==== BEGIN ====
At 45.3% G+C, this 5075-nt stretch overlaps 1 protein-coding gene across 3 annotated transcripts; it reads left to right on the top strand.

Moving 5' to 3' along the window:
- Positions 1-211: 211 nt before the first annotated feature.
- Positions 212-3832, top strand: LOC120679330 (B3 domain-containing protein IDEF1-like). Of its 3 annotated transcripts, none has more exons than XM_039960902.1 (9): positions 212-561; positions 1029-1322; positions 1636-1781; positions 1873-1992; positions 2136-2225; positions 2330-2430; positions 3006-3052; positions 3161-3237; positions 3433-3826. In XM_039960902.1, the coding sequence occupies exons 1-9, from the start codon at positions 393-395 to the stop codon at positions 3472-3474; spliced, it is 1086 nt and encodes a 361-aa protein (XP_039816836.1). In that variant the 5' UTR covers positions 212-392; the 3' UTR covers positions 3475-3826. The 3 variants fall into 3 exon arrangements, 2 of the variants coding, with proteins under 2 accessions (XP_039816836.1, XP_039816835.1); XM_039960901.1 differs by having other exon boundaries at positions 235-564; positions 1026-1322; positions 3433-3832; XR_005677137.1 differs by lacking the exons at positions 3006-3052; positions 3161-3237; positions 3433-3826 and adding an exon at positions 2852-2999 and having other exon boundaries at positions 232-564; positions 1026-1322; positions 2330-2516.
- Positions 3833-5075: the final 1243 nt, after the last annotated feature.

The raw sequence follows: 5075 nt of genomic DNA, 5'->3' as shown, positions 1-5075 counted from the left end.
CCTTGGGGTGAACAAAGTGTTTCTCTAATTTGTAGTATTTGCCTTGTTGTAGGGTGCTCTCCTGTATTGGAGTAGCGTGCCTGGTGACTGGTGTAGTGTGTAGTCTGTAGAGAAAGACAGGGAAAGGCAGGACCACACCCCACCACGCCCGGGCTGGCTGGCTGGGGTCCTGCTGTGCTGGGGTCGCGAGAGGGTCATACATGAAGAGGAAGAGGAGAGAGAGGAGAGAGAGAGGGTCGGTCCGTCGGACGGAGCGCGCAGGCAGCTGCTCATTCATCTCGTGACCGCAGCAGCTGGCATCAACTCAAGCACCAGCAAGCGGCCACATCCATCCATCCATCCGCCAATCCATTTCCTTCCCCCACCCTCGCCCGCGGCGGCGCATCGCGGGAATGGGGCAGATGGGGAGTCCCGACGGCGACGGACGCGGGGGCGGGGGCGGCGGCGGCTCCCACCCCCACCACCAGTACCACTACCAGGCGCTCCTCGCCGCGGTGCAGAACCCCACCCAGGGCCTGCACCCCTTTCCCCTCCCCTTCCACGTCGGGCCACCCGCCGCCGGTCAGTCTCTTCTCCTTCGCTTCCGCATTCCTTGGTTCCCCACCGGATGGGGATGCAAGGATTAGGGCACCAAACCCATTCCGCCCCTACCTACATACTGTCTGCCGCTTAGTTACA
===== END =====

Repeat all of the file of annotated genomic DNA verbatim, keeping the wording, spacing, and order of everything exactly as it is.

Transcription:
At 45.3% G+C, this 5075-nt stretch overlaps 1 protein-coding gene across 3 annotated transcripts; it reads left to right on the top strand.

Moving 5' to 3' along the window:
- Positions 1-211: 211 nt before the first annotated feature.
- Positions 212-3832, top strand: LOC120679330 (B3 domain-containing protein IDEF1-like). Of its 3 annotated transcripts, none has more exons than XM_039960902.1 (9): positions 212-561; positions 1029-1322; positions 1636-1781; positions 1873-1992; positions 2136-2225; positions 2330-2430; positions 3006-3052; positions 3161-3237; positions 3433-3826. In XM_039960902.1, the coding sequence occupies exons 1-9, from the start codon at positions 393-395 to the stop codon at positions 3472-3474; spliced, it is 1086 nt and encodes a 361-aa protein (XP_039816836.1). In that variant the 5' UTR covers positions 212-392; the 3' UTR covers positions 3475-3826. The 3 variants fall into 3 exon arrangements, 2 of the variants coding, with proteins under 2 accessions (XP_039816836.1, XP_039816835.1); XM_039960901.1 differs by having other exon boundaries at positions 235-564; positions 1026-1322; positions 3433-3832; XR_005677137.1 differs by lacking the exons at positions 3006-3052; positions 3161-3237; positions 3433-3826 and adding an exon at positions 2852-2999 and having other exon boundaries at positions 232-564; positions 1026-1322; positions 2330-2516.
- Positions 3833-5075: the final 1243 nt, after the last annotated feature.

The raw sequence follows: 5075 nt of genomic DNA, 5'->3' as shown, positions 1-5075 counted from the left end.
CCTTGGGGTGAACAAAGTGTTTCTCTAATTTGTAGTATTTGCCTTGTTGTAGGGTGCTCTCCTGTATTGGAGTAGCGTGCCTGGTGACTGGTGTAGTGTGTAGTCTGTAGAGAAAGACAGGGAAAGGCAGGACCACACCCCACCACGCCCGGGCTGGCTGGCTGGGGTCCTGCTGTGCTGGGGTCGCGAGAGGGTCATACATGAAGAGGAAGAGGAGAGAGAGGAGAGAGAGAGGGTCGGTCCGTCGGACGGAGCGCGCAGGCAGCTGCTCATTCATCTCGTGACCGCAGCAGCTGGCATCAACTCAAGCACCAGCAAGCGGCCACATCCATCCATCCATCCGCCAATCCATTTCCTTCCCCCACCCTCGCCCGCGGCGGCGCATCGCGGGAATGGGGCAGATGGGGAGTCCCGACGGCGACGGACGCGGGGGCGGGGGCGGCGGCGGCTCCCACCCCCACCACCAGTACCACTACCAGGCGCTCCTCGCCGCGGTGCAGAACCCCACCCAGGGCCTGCACCCCTTTCCCCTCCCCTTCCACGTCGGGCCACCCGCCGCCGGTCAGTCTCTTCTCCTTCGCTTCCGCATTCCTTGGTTCCCCACCGGATGGGGATGCAAGGATTAGGGCACCAAACCCATTCCGCCCCTACCTACATACTGTCTGCCGCTTAGTTACA